FrightFest 2012: FEARNET Movie Review 'Errors of the Human Body'


Many a worthwhile medical thriller has been presented as a crafty morality tale. For example: would you give a person cancer if you knew it would cure cancer? What if it was a hundred people? And what if the results were … pretty certain, but not guaranteed? When do actions pursued for the betterment of humanity tip the scales and become, well, inhumane? This is the sort of material presented in Eron Sheean’s Errors of the Human Body, which is not the gory splatter-fest it may sound like, but is a chilly, compelling, and quietly engrossing little sci-fi/horror thriller from Germany.

Calm and collected in the most fascinating fashion, Errors of the Human Body is a medical thriller that’s both reminiscent of earlier stories (ones from David Cronenberg or Michael Crichton, perhaps) and astutely unique in its own right. On the surface it’s the story of an American doctor who travels to Hamburg to assist a pair of estranged colleagues who are on to something big in the field of cancer research, but in the layers beneath (and there are several) we have a tense, topical, and fascinating discussion about morality, medicine, the dangers of playing god, the sin of wasting knowledge, the perils of trust, and the necessity of human contact.

And while Errors of the Human Body could be capably described as a “slow burn” thriller, that’s not to say it’s boring or uneventful. Once the doctor’s tragic backstory gets some attention, we’re already halfway invested, but once the film settles in as a three-way ego-brawl between some brilliant but very different doctors, it starts to generate energy on a variety of levels. By the time the film gradually transforms into a tragic tale of espionage, infection, and physical mutation, Errors has already succeeded in the realms of concept, intelligence, and slow-build character. What once seemed cold and clinical has become personal and fascinating.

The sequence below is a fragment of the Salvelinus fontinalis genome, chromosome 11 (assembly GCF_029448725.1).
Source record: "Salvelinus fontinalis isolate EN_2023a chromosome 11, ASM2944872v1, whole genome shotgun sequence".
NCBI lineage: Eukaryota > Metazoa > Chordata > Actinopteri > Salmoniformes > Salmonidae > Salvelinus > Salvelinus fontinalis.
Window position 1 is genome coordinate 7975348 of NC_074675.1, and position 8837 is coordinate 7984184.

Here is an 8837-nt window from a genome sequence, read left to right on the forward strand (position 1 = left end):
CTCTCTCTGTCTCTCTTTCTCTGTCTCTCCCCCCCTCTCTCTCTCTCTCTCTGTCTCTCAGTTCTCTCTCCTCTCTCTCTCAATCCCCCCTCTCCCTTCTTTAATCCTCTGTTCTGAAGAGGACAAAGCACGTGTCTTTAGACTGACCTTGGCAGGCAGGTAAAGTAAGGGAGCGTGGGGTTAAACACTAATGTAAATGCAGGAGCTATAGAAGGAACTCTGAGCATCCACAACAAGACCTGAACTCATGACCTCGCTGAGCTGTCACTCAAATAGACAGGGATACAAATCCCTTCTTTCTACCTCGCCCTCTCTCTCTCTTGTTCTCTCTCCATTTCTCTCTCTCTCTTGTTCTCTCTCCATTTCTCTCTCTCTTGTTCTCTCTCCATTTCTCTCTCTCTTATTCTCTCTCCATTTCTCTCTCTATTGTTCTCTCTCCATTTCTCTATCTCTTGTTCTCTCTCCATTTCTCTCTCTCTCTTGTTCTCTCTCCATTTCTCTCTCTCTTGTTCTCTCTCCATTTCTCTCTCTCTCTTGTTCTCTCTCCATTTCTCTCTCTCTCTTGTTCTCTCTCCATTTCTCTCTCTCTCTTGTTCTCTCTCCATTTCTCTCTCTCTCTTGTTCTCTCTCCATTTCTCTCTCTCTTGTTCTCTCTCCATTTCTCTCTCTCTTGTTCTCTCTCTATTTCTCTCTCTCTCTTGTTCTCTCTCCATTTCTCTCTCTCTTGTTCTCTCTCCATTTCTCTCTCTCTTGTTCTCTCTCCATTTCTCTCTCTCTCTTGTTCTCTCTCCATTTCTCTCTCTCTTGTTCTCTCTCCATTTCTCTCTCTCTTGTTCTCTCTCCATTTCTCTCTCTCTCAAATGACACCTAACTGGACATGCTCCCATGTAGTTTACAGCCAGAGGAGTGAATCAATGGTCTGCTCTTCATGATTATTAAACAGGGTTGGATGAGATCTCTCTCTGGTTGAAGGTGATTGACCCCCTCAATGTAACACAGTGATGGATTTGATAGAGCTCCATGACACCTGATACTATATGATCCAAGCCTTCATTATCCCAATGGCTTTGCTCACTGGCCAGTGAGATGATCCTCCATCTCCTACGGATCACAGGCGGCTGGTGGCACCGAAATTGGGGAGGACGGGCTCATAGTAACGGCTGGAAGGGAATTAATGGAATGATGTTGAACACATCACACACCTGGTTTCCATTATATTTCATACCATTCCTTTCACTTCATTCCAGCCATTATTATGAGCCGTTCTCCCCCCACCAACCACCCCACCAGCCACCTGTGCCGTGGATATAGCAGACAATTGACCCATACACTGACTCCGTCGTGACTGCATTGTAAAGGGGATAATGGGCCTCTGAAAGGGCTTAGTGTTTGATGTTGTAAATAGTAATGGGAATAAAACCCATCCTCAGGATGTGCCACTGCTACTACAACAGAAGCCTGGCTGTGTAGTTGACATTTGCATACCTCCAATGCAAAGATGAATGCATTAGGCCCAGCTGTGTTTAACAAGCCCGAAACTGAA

The three leads are simply fantastic across the board. As the woman who may have just cured cancer, but has her own reasons for remaining stoic about the discovery, Karoline Herfurth is all sorts of engaging. Equally good, but a lot more colorful, is Tomas Lemarquis as brilliant young German who may have plagiarized his way into something special. Bald and brash, he butts heads with his new American adversary with amusing results. As played by Michael Eklund, he’s a downbeat but undeniably passionate researcher who has his own reasons for being so driven, and if the film eventually does reach a “mad scientist” moment, it’s nice to note that the journey was so unexpectedly intelligent and engrossing. Bonus points for the inclusion of great British character actor Rik Mayall, as the “big boss” doctor who steals several key scenes and keeps the audience up to speed in very efficient fashion.

Set mostly in a cavernous and unwelcoming series of hallways and labs, Errors of the Human Body works as a smart piece of throwback sci-fi, a deliberately-paced but insightful horror story, and a “simple” little drama about three very different people who are all scrambling for one very noble goal, at any cost. By the time the movie gets gory and throws a few unexpected plot curves at you, you’ll either be already hooked by the “character stuff,” or you’ll have tuned the hell out already. (Obviously I was in the former group.)